Please, please, if you have any books to add to this list leave comments below the post.


The Mortal Instruments
By Cassandra Clare
[City of Bones; City of Ashes; City of Glass; City of Fallen Angels; City of Lost Souls; City of Heavenly Fire (TBR March 2014)]
——
When fifteen-year-old Clary Fray heads out to the Pandemonium Club in New York City, she hardly expects to witness a murder—much less a murder committed by three eenagers covered with strange tattoos and brandishing bizarre weapons.  Clary knows she should call the police, but it’s hard to explain a murder when the body disappears into thin air and the murderers are invisible to everyone but Clary.  Equally startled by her ability to see them, the murderers explain themselves as Shadowhunters, a secret tribe of warriors dedicated to ridding the earth of demons.  Within twenty-four hours, Clary’s mother disappears and Clary herself is almost killed by a grotesque demon.  But why would demons be interested in ordinary mundanes like Clary and her mother?  And how did Clary suddenly get the Sight?  The Shadowhunters would like to know…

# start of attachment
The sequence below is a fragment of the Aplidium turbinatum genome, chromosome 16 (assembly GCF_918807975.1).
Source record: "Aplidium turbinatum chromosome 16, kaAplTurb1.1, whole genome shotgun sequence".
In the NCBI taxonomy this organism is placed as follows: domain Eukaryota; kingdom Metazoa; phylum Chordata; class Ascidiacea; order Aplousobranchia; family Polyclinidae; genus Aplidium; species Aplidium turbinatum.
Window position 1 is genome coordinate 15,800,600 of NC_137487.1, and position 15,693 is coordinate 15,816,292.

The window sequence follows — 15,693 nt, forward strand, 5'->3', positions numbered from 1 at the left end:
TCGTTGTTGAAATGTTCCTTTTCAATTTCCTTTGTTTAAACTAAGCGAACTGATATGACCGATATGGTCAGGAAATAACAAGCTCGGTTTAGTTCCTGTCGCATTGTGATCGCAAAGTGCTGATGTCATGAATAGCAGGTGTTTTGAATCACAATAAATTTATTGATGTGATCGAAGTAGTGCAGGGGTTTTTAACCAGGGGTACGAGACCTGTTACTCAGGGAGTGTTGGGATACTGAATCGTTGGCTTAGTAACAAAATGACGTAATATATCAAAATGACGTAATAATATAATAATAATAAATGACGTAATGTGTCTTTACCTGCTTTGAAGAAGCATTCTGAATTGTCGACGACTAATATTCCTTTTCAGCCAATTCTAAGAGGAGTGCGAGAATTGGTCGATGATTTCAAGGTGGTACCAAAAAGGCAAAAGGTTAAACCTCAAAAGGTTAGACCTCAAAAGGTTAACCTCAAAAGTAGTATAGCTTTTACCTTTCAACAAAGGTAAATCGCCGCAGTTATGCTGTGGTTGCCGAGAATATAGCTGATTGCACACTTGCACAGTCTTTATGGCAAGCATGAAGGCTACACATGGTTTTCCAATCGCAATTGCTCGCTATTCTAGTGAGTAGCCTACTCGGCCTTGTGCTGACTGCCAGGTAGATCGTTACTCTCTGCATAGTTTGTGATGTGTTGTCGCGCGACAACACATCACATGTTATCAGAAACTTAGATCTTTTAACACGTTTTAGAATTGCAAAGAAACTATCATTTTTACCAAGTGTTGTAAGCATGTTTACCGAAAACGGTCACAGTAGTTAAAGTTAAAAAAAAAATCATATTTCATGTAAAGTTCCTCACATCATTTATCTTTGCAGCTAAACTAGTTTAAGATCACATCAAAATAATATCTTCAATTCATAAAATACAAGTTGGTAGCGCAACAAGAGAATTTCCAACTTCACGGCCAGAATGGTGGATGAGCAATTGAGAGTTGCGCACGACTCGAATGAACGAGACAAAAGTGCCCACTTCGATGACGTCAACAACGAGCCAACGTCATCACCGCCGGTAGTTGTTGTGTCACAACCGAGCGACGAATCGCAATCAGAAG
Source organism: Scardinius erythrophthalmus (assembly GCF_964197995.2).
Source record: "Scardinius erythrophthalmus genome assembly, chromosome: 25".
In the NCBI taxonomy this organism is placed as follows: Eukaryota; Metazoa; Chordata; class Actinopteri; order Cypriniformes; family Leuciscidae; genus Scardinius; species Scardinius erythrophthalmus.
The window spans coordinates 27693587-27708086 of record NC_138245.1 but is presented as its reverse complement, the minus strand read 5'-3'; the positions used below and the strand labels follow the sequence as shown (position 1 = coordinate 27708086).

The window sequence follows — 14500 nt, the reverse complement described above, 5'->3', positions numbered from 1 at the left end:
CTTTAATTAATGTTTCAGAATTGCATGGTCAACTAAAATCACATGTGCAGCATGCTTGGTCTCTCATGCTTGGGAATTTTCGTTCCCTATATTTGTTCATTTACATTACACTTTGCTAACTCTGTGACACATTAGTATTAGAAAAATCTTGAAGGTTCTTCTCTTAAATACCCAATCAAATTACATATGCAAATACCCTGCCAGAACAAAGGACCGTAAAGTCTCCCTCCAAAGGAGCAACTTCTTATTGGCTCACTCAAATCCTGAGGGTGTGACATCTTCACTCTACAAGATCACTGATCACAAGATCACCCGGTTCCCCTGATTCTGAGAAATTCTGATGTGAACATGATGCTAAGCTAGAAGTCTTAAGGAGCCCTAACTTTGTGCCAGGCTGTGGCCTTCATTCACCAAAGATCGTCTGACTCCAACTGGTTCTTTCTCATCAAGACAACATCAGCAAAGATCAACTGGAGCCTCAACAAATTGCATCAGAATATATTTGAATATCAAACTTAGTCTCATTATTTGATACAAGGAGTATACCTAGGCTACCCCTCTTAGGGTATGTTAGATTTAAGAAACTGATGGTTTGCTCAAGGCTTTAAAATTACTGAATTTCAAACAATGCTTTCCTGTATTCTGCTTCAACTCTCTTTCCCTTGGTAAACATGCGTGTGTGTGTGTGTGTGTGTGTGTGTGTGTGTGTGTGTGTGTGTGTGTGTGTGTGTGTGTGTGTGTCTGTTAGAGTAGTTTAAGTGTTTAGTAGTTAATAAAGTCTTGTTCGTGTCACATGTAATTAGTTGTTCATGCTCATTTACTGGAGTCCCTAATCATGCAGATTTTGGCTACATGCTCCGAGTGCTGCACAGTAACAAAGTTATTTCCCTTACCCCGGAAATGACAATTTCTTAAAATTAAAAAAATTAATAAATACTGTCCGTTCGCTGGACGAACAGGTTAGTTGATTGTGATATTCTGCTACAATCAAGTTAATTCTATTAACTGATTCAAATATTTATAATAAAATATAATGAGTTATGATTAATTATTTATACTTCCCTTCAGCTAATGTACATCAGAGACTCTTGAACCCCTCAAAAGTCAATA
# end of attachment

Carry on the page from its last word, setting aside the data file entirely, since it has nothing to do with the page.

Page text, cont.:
——